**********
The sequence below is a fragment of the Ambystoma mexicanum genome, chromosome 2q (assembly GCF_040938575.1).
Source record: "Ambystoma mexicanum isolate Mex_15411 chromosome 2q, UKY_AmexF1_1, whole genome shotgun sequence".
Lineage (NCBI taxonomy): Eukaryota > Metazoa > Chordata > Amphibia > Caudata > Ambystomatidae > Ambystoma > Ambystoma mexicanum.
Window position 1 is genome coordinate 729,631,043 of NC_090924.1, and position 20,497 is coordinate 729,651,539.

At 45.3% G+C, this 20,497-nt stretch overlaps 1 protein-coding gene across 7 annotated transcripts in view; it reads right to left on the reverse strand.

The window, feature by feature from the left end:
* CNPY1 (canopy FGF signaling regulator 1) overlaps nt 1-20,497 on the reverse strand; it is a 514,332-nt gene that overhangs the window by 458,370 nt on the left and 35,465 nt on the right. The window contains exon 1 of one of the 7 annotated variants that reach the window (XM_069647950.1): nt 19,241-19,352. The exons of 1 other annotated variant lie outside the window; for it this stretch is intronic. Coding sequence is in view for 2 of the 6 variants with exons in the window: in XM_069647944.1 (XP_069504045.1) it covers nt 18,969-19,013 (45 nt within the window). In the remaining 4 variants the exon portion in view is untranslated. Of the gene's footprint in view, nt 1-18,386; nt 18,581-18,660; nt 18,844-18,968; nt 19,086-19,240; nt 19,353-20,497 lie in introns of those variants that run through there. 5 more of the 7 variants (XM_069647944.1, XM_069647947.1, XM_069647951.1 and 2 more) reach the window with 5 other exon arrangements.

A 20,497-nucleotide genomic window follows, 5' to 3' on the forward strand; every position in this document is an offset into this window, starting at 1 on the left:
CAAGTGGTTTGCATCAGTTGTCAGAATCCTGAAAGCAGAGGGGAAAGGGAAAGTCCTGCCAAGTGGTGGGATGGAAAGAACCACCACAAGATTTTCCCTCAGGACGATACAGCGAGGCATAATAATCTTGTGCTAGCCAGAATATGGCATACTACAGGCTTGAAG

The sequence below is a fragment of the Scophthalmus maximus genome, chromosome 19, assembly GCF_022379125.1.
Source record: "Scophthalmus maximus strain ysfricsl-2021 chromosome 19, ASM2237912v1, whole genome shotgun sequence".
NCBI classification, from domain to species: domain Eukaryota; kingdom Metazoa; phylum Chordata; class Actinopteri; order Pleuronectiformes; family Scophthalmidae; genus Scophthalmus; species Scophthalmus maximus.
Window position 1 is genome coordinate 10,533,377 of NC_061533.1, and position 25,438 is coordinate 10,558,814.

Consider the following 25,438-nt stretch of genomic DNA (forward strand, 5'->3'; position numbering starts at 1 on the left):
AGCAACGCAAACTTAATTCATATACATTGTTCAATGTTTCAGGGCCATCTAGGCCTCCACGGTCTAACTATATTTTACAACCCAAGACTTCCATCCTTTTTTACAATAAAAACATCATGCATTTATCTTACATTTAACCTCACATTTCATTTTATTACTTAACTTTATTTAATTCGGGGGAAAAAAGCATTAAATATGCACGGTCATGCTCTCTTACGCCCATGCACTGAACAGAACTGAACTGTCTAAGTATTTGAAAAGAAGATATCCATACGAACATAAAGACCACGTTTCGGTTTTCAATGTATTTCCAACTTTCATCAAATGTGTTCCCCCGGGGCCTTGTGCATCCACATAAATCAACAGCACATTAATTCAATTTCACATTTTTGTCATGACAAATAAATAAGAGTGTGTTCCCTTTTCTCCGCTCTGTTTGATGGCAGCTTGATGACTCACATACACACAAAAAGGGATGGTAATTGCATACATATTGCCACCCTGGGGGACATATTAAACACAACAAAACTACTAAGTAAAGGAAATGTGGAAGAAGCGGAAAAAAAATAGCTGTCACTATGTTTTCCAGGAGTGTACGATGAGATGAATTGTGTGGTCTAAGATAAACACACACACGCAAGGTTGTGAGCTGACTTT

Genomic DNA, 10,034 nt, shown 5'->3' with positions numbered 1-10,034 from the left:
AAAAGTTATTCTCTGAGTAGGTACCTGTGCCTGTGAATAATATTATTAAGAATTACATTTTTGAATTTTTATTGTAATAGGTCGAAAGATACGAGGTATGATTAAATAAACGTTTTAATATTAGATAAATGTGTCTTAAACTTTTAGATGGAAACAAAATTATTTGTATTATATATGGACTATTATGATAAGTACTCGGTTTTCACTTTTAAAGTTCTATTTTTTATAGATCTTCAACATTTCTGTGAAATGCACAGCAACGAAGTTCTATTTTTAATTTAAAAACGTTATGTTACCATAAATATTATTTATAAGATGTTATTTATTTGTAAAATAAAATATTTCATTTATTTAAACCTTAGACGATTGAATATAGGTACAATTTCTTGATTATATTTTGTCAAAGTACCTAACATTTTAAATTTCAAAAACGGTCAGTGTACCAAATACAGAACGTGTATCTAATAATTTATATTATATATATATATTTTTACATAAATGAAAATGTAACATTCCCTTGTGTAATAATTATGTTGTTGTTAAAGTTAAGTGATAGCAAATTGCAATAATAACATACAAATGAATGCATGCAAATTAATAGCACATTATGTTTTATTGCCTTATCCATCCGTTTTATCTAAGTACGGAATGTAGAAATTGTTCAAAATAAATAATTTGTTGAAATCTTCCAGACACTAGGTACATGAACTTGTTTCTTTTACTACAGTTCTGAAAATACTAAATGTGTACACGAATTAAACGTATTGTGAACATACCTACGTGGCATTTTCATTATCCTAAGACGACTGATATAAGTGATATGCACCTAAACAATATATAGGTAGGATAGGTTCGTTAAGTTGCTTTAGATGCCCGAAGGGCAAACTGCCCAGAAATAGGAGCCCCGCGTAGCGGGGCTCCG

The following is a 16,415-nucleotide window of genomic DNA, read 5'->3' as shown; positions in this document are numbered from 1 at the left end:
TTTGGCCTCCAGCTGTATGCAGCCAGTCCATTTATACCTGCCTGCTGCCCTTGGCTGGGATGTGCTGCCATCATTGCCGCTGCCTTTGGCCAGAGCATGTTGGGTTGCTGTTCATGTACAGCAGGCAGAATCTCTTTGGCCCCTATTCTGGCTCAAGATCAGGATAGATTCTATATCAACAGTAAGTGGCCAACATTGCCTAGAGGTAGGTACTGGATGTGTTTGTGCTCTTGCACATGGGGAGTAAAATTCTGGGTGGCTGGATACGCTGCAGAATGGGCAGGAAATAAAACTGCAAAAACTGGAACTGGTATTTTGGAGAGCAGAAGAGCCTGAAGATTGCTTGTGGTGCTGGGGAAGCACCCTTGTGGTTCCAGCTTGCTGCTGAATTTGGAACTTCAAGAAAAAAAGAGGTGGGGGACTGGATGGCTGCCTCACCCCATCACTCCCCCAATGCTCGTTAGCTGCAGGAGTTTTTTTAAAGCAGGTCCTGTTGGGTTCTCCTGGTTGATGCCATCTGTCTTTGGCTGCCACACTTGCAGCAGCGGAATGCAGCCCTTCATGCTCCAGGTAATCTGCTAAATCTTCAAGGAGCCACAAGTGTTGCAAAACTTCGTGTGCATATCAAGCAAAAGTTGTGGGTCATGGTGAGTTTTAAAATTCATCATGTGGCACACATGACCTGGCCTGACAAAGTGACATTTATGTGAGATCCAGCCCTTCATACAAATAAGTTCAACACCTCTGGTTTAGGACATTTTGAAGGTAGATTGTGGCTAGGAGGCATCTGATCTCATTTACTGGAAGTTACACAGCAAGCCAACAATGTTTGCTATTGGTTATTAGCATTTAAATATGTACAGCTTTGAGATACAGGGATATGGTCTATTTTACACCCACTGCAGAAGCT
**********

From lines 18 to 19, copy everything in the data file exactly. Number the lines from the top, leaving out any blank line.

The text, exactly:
The following is a 16,415-nucleotide window of genomic DNA, read 5'->3' as shown; positions in this document are numbered from 1 at the left end:
TTTGGCCTCCAGCTGTATGCAGCCAGTCCATTTATACCTGCCTGCTGCCCTTGGCTGGGATGTGCTGCCATCATTGCCGCTGCCTTTGGCCAGAGCATGTTGGGTTGCTGTTCATGTACAGCAGGCAGAATCTCTTTGGCCCCTATTCTGGCTCAAGATCAGGATAGATTCTATATCAACAGTAAGTGGCCAACATTGCCTAGAGGTAGGTACTGGATGTGTTTGTGCTCTTGCACATGGGGAGTAAAATTCTGGGTGGCTGGATACGCTGCAGAATGGGCAGGAAATAAAACTGCAAAAACTGGAACTGGTATTTTGGAGAGCAGAAGAGCCTGAAGATTGCTTGTGGTGCTGGGGAAGCACCCTTGTGGTTCCAGCTTGCTGCTGAATTTGGAACTTCAAGAAAAAAAGAGGTGGGGGACTGGATGGCTGCCTCACCCCATCACTCCCCCAATGCTCGTTAGCTGCAGGAGTTTTTTTAAAGCAGGTCCTGTTGGGTTCTCCTGGTTGATGCCATCTGTCTTTGGCTGCCACACTTGCAGCAGCGGAATGCAGCCCTTCATGCTCCAGGTAATCTGCTAAATCTTCAAGGAGCCACAAGTGTTGCAAAACTTCGTGTGCATATCAAGCAAAAGTTGTGGGTCATGGTGAGTTTTAAAATTCATCATGTGGCACACATGACCTGGCCTGACAAAGTGACATTTATGTGAGATCCAGCCCTTCATACAAATAAGTTCAACACCTCTGGTTTAGGACATTTTGAAGGTAGATTGTGGCTAGGAGGCATCTGATCTCATTTACTGGAAGTTACACAGCAAGCCAACAATGTTTGCTATTGGTTATTAGCATTTAAATATGTACAGCTTTGAGATACAGGGATATGGTCTATTTTACACCCACTGCAGAAGCT